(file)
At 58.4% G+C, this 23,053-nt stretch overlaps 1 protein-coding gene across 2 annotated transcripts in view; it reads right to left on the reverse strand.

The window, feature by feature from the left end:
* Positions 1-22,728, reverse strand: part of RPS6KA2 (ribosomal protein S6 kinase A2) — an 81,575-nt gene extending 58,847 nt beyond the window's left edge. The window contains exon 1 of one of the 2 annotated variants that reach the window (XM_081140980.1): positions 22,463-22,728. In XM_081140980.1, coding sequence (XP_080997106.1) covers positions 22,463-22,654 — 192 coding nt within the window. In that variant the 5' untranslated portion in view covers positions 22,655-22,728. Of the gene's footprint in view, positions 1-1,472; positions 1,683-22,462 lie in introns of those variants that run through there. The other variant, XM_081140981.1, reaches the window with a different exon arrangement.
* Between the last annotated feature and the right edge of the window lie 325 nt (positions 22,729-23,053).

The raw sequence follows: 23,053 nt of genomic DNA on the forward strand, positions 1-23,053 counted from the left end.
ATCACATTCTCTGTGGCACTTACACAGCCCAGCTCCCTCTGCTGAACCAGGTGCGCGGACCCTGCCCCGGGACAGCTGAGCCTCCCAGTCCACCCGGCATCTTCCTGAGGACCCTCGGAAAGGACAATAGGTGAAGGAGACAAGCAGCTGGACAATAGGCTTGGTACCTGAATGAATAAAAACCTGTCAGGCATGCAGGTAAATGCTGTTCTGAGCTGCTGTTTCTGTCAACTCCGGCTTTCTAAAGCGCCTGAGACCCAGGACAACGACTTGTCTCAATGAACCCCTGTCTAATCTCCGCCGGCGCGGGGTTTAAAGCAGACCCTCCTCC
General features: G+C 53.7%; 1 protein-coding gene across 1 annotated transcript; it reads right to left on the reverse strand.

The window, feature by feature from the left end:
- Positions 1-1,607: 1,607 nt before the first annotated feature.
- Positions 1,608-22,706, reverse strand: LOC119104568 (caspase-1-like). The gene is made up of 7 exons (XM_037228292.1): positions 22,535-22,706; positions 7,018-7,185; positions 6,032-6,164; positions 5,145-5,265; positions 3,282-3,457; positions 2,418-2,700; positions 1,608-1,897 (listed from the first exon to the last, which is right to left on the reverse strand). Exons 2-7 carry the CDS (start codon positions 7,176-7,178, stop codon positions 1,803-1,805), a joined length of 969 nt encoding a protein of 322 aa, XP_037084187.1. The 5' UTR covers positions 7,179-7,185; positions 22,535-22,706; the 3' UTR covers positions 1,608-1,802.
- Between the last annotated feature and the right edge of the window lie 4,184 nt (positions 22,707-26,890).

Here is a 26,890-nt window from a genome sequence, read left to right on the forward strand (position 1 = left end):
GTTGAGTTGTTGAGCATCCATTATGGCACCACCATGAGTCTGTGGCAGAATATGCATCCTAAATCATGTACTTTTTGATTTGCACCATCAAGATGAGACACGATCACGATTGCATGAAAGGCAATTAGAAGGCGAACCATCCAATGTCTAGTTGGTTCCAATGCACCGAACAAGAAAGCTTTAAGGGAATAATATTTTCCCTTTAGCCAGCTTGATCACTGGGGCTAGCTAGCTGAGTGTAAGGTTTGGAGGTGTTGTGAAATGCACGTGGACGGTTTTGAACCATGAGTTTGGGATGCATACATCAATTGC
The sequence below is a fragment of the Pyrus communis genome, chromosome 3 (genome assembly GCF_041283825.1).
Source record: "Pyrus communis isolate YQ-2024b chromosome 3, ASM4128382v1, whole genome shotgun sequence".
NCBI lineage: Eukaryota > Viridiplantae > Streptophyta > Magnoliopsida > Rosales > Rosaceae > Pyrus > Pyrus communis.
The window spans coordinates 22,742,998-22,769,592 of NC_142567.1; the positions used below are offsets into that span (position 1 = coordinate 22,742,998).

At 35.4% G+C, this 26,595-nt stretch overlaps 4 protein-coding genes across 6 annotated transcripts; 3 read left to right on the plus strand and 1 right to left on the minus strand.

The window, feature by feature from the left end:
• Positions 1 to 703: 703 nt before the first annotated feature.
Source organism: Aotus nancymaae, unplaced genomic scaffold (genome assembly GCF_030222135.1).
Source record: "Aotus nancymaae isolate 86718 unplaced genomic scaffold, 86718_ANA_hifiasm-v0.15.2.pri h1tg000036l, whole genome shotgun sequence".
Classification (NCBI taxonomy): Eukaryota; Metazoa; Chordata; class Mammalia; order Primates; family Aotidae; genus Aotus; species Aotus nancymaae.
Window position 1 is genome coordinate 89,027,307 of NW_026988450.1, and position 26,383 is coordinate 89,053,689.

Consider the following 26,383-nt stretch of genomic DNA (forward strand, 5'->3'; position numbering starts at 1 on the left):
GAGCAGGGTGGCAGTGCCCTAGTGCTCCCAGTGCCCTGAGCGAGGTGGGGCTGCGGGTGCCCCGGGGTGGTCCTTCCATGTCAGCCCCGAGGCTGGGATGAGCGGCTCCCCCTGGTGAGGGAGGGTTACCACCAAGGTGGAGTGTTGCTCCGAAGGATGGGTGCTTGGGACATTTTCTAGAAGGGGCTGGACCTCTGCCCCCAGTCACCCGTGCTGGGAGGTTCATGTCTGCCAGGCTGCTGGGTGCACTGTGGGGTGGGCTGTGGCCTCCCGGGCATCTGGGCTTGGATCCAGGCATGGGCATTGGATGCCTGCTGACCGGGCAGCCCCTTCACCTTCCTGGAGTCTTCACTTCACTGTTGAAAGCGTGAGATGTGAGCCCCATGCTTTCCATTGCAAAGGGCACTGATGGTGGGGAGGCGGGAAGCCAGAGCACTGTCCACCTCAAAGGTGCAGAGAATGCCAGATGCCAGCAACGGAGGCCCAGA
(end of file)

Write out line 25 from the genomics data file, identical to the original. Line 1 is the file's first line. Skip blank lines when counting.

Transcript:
Consider the following 26,383-nt stretch of genomic DNA (forward strand, 5'->3'; position numbering starts at 1 on the left):